Bird Housing

Discourage House Wrens

Shop the 4373 Bluebird House & Wren Shield at

Our Bluebird House with Wren Shield Features an Adjustable Flap to Block the Entrance and Prevents House Wrens from Entering with Easy Entry for Your Bluebirds and Protection for Your Nesting Birds

With a bluebird house in your backyard, you’ve been looking forward to seeing bluebirds all year. Imagine watching every bluebird fledge, without the risk of predation. Bluebirds raise between one to three broods per year and our Bluebird House with Wren Shield blocks House Wrens from entering, so your bluebirds are safe. Plus, the inner predator guard prevents predators from reaching into the nesting area. This birdhouse has been updated to include easy cleanout from the bottom.

“The House Wren is a fierce competitor for nest holes. They will harass and peck at much larger birds, sometimes dragging eggs and young out of a nest site they want,” according to NestWatch, “even occasionally killing adult birds.” Since House Wrens are native birds, it’s illegal to remove or harm them in any way because they’re protected under the Migratory Bird Treaty Act. Visit the links, included below, to learn more about aggressive House Wrens and how to identify them.

Shop the 4373 Bluebird House & Wren Shield at Wren Shield flap has been proven to prevent House Wrens from entering the nesting box in the first place to keep your bluebirds safe. How does the Wren Shield work? Prop the shield up and open (see photo right), so bluebirds can find your nesting box. Once they lay the first egg, adjust the Wren Shield, so it hangs down in front of the entrance (see featured photo above). This allows adult bluebirds to enter the nesting box through the openings on the side of the shield, while also blocking the entrance from view of aggressive species like the House Wren. Once your nestlings are ready to fledge, prop the Wren Shield up and open for your fledglings. Depending on your bluebird species, the nestlings may be ready to fledge within 17 to 21 days, or within 18 to 25 days for Western Bluebirds.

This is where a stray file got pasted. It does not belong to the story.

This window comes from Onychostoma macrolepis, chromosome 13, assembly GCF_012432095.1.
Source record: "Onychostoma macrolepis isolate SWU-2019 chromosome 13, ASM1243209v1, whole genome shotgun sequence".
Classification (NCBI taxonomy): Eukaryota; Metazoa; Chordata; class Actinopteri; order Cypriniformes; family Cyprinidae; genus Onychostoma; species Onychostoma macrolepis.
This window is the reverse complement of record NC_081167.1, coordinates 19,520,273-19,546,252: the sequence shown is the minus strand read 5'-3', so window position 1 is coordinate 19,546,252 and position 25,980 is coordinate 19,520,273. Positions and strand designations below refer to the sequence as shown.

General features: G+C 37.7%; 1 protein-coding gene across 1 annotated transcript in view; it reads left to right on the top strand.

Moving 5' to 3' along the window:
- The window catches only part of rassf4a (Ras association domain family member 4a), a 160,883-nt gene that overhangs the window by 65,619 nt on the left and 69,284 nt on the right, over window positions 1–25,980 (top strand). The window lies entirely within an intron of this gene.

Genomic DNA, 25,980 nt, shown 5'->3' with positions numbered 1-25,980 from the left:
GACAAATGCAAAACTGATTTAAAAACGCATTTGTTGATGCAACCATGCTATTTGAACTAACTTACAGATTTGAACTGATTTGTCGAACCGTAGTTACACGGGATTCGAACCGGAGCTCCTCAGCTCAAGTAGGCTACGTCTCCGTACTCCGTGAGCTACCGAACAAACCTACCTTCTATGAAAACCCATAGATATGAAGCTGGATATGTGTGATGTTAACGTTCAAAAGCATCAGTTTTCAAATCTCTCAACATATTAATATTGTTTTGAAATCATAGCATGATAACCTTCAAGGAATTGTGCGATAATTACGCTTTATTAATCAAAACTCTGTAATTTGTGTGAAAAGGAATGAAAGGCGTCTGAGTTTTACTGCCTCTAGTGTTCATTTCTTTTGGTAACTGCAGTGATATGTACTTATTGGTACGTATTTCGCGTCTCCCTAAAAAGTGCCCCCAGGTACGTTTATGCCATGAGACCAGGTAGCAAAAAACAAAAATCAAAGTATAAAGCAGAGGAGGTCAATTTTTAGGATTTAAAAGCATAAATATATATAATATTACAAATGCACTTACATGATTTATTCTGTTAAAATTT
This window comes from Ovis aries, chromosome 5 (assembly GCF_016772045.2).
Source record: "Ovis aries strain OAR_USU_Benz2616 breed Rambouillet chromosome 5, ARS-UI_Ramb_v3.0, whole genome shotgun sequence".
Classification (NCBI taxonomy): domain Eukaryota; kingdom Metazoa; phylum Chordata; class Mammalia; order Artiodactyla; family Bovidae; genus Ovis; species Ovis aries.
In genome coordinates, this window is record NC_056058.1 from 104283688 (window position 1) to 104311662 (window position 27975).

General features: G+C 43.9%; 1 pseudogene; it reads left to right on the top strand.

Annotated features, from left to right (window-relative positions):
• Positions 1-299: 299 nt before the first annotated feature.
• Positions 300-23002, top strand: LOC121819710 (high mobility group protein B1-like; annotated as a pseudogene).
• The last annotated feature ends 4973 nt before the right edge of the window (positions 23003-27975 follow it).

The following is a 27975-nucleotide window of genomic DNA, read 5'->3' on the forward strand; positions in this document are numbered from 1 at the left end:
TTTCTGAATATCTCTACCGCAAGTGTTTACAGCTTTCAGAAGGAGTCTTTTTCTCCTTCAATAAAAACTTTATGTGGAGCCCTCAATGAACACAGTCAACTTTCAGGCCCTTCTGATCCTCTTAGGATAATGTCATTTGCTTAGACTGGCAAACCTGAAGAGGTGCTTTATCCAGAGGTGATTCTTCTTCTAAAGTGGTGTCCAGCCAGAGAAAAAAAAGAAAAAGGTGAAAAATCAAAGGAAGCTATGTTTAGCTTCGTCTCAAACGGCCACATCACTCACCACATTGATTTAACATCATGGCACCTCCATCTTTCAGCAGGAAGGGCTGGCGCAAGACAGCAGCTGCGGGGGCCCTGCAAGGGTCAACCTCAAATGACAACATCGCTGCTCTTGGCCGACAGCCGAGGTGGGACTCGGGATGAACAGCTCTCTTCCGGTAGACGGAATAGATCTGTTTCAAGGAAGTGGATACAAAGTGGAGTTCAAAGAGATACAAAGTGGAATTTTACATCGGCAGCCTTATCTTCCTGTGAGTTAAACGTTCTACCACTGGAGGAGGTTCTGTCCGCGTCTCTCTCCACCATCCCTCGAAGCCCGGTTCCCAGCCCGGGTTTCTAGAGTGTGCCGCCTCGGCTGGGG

“After two disappointing seasons with Bluebird eggs either on the ground outside the box, or with holes pecked in the eggs inside the box,” said barberrr, customer from Charlotte, NC. “Or with the nest material partially pulled out of the hole, I stumbled onto this elegant solution [the Bluebird House & Wren Shield]. House Wrens which compete with Bluebirds for nesting sites (Carolina Wrens are not a problem) will not enter into a Bluebird box if the entry hole cannot be seen, which is the purpose of the temporary flap. End of story, no more problems. This Spring and Summer we had two successful broods from the same mating pair of Bluebirds, four babies the first clutch and three the second.”

Discourage House Wrens and protect your nesting bluebirds. Shop the Bluebird House and Wren Shield at Happy Birding!

Written by Dawn Coutu



“Common Nesting Birds: House Wren (Troglodytes aedon),” NestWatch, The Cornell Lab of Ornithology, 2011. 19 Dec. 2017: <>.

“Discouraging House Wrens,” Smith, Elizabeth Zimmerman., 16 May 2016. Woodstock, CT. Mar. 9, 2017. <>.

“Eastern Bluebird,” All About Birds, The Cornell Lab of Ornithology, 2015. 19 Dec. 2017: <>.

“House Wren,” All About Birds, The Cornell Lab of Ornithology, 2015. 19 Dec. 2017: <>.

“The House Wren: The Unjustly Accused,” Waters, Hannah. Audubon, 20 May 2016. 19 Dec. 2017: <>.

“The Migratory Bird Treaty Act, Explained,” Harbison, Martha. Audubon, 22 May 2015. Mar. 9, 2017. <>.

“Mountain Bluebird,” All About Birds, The Cornell Lab of Ornithology, 2015. 19 Dec. 2017: <>.

“Western Bluebird,” All About Birds, The Cornell Lab of Ornithology, 2015. 19 Dec. 2017: <>.

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